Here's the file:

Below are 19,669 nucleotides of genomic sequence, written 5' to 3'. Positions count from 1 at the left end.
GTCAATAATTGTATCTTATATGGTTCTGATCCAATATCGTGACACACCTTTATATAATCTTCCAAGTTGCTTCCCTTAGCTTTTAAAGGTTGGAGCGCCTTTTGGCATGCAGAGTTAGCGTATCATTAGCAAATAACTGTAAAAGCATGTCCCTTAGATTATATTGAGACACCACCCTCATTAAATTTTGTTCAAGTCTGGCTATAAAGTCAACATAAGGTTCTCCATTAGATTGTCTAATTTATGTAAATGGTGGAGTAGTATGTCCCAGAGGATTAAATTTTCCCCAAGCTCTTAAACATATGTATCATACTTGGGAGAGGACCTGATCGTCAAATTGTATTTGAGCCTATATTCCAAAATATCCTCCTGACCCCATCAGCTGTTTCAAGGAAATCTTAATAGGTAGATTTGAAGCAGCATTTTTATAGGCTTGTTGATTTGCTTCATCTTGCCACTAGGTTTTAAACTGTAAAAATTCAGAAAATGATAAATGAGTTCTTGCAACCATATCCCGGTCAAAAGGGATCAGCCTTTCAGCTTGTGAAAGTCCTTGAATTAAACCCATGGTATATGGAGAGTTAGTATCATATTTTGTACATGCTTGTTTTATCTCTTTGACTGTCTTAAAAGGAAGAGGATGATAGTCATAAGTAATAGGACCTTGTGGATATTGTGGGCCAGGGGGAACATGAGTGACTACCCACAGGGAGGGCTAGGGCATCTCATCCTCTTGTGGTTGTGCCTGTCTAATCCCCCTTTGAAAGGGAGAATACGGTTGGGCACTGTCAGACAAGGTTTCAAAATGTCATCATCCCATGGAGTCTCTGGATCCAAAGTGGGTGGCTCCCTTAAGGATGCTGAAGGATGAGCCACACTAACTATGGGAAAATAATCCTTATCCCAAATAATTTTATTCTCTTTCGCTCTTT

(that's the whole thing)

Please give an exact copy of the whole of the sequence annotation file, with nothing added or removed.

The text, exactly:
Below are 19,669 nucleotides of genomic sequence, written 5' to 3'. Positions count from 1 at the left end.
GTCAATAATTGTATCTTATATGGTTCTGATCCAATATCGTGACACACCTTTATATAATCTTCCAAGTTGCTTCCCTTAGCTTTTAAAGGTTGGAGCGCCTTTTGGCATGCAGAGTTAGCGTATCATTAGCAAATAACTGTAAAAGCATGTCCCTTAGATTATATTGAGACACCACCCTCATTAAATTTTGTTCAAGTCTGGCTATAAAGTCAACATAAGGTTCTCCATTAGATTGTCTAATTTATGTAAATGGTGGAGTAGTATGTCCCAGAGGATTAAATTTTCCCCAAGCTCTTAAACATATGTATCATACTTGGGAGAGGACCTGATCGTCAAATTGTATTTGAGCCTATATTCCAAAATATCCTCCTGACCCCATCAGCTGTTTCAAGGAAATCTTAATAGGTAGATTTGAAGCAGCATTTTTATAGGCTTGTTGATTTGCTTCATCTTGCCACTAGGTTTTAAACTGTAAAAATTCAGAAAATGATAAATGAGTTCTTGCAACCATATCCCGGTCAAAAGGGATCAGCCTTTCAGCTTGTGAAAGTCCTTGAATTAAACCCATGGTATATGGAGAGTTAGTATCATATTTTGTACATGCTTGTTTTATCTCTTTGACTGTCTTAAAAGGAAGAGGATGATAGTCATAAGTAATAGGACCTTGTGGATATTGTGGGCCAGGGGGAACATGAGTGACTACCCACAGGGAGGGCTAGGGCATCTCATCCTCTTGTGGTTGTGCCTGTCTAATCCCCCTTTGAAAGGGAGAATACGGTTGGGCACTGTCAGACAAGGTTTCAAAATGTCATCATCCCATGGAGTCTCTGGATCCAAAGTGGGTGGCTCCCTTAAGGATGCTGAAGGATGAGCCACACTAACTATGGGAAAATAATCCTTATCCCAAATAATTTTATTCTCTTTCGCTCTTT